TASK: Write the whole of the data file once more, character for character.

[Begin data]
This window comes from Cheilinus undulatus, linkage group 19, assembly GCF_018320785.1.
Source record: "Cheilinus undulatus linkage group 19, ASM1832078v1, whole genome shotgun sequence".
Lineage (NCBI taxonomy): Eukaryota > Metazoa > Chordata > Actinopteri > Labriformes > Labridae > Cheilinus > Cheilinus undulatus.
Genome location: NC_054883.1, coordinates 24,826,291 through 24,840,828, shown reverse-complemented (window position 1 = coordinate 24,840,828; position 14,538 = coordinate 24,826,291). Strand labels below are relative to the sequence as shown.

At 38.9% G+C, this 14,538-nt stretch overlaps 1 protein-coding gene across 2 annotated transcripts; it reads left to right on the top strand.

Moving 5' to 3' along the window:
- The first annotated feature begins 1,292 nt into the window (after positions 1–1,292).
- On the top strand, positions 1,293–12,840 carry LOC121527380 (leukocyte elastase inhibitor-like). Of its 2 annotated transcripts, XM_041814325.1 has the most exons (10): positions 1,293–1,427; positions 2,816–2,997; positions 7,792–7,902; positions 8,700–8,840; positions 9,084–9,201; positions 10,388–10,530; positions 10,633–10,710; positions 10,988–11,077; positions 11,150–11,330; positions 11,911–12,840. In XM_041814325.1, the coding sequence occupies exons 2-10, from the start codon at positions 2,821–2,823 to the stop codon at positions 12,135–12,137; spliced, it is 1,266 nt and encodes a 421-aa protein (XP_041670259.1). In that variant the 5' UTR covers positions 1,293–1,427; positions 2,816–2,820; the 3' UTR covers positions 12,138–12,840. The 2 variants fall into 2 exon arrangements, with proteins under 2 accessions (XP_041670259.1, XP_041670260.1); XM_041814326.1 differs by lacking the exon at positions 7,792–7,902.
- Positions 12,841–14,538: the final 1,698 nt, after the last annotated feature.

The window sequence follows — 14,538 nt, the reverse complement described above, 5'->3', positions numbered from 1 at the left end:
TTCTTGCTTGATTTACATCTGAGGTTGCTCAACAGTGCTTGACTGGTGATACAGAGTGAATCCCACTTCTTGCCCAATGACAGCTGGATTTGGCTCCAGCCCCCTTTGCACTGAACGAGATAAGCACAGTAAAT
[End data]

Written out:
This window comes from Cheilinus undulatus, linkage group 19, assembly GCF_018320785.1.
Source record: "Cheilinus undulatus linkage group 19, ASM1832078v1, whole genome shotgun sequence".
Lineage (NCBI taxonomy): Eukaryota > Metazoa > Chordata > Actinopteri > Labriformes > Labridae > Cheilinus > Cheilinus undulatus.
Genome location: NC_054883.1, coordinates 24,826,291 through 24,840,828, shown reverse-complemented (window position 1 = coordinate 24,840,828; position 14,538 = coordinate 24,826,291). Strand labels below are relative to the sequence as shown.

At 38.9% G+C, this 14,538-nt stretch overlaps 1 protein-coding gene across 2 annotated transcripts; it reads left to right on the top strand.

Moving 5' to 3' along the window:
- The first annotated feature begins 1,292 nt into the window (after positions 1–1,292).
- On the top strand, positions 1,293–12,840 carry LOC121527380 (leukocyte elastase inhibitor-like). Of its 2 annotated transcripts, XM_041814325.1 has the most exons (10): positions 1,293–1,427; positions 2,816–2,997; positions 7,792–7,902; positions 8,700–8,840; positions 9,084–9,201; positions 10,388–10,530; positions 10,633–10,710; positions 10,988–11,077; positions 11,150–11,330; positions 11,911–12,840. In XM_041814325.1, the coding sequence occupies exons 2-10, from the start codon at positions 2,821–2,823 to the stop codon at positions 12,135–12,137; spliced, it is 1,266 nt and encodes a 421-aa protein (XP_041670259.1). In that variant the 5' UTR covers positions 1,293–1,427; positions 2,816–2,820; the 3' UTR covers positions 12,138–12,840. The 2 variants fall into 2 exon arrangements, with proteins under 2 accessions (XP_041670259.1, XP_041670260.1); XM_041814326.1 differs by lacking the exon at positions 7,792–7,902.
- Positions 12,841–14,538: the final 1,698 nt, after the last annotated feature.

The window sequence follows — 14,538 nt, the reverse complement described above, 5'->3', positions numbered from 1 at the left end:
TTCTTGCTTGATTTACATCTGAGGTTGCTCAACAGTGCTTGACTGGTGATACAGAGTGAATCCCACTTCTTGCCCAATGACAGCTGGATTTGGCTCCAGCCCCCTTTGCACTGAACGAGATAAGCACAGTAAAT